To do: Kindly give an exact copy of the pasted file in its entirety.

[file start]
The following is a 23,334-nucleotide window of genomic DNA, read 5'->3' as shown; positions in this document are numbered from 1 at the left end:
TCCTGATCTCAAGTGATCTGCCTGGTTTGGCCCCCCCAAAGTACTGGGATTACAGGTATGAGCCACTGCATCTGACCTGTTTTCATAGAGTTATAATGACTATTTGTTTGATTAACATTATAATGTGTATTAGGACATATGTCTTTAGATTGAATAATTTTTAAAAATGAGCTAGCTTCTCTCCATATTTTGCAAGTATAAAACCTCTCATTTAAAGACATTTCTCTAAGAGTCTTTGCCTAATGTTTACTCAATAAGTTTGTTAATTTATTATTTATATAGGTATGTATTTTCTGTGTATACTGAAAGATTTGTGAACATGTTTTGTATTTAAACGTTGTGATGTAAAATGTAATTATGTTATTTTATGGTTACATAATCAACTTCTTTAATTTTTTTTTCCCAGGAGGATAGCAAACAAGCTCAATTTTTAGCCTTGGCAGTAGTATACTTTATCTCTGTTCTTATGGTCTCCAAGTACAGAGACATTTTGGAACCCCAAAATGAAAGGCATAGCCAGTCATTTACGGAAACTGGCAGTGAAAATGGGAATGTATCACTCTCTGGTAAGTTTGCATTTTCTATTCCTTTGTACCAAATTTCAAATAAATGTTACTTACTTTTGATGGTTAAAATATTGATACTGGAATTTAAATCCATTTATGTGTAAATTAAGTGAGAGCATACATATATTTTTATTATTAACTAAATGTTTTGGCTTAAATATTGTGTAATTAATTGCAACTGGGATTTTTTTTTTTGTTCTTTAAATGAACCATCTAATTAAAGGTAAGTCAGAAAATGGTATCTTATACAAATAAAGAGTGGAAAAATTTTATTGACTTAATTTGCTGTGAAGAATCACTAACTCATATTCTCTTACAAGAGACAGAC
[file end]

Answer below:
The following is a 23,334-nucleotide window of genomic DNA, read 5'->3' as shown; positions in this document are numbered from 1 at the left end:
TCCTGATCTCAAGTGATCTGCCTGGTTTGGCCCCCCCAAAGTACTGGGATTACAGGTATGAGCCACTGCATCTGACCTGTTTTCATAGAGTTATAATGACTATTTGTTTGATTAACATTATAATGTGTATTAGGACATATGTCTTTAGATTGAATAATTTTTAAAAATGAGCTAGCTTCTCTCCATATTTTGCAAGTATAAAACCTCTCATTTAAAGACATTTCTCTAAGAGTCTTTGCCTAATGTTTACTCAATAAGTTTGTTAATTTATTATTTATATAGGTATGTATTTTCTGTGTATACTGAAAGATTTGTGAACATGTTTTGTATTTAAACGTTGTGATGTAAAATGTAATTATGTTATTTTATGGTTACATAATCAACTTCTTTAATTTTTTTTTCCCAGGAGGATAGCAAACAAGCTCAATTTTTAGCCTTGGCAGTAGTATACTTTATCTCTGTTCTTATGGTCTCCAAGTACAGAGACATTTTGGAACCCCAAAATGAAAGGCATAGCCAGTCATTTACGGAAACTGGCAGTGAAAATGGGAATGTATCACTCTCTGGTAAGTTTGCATTTTCTATTCCTTTGTACCAAATTTCAAATAAATGTTACTTACTTTTGATGGTTAAAATATTGATACTGGAATTTAAATCCATTTATGTGTAAATTAAGTGAGAGCATACATATATTTTTATTATTAACTAAATGTTTTGGCTTAAATATTGTGTAATTAATTGCAACTGGGATTTTTTTTTTTGTTCTTTAAATGAACCATCTAATTAAAGGTAAGTCAGAAAATGGTATCTTATACAAATAAAGAGTGGAAAAATTTTATTGACTTAATTTGCTGTGAAGAATCACTAACTCATATTCTCTTACAAGAGACAGAC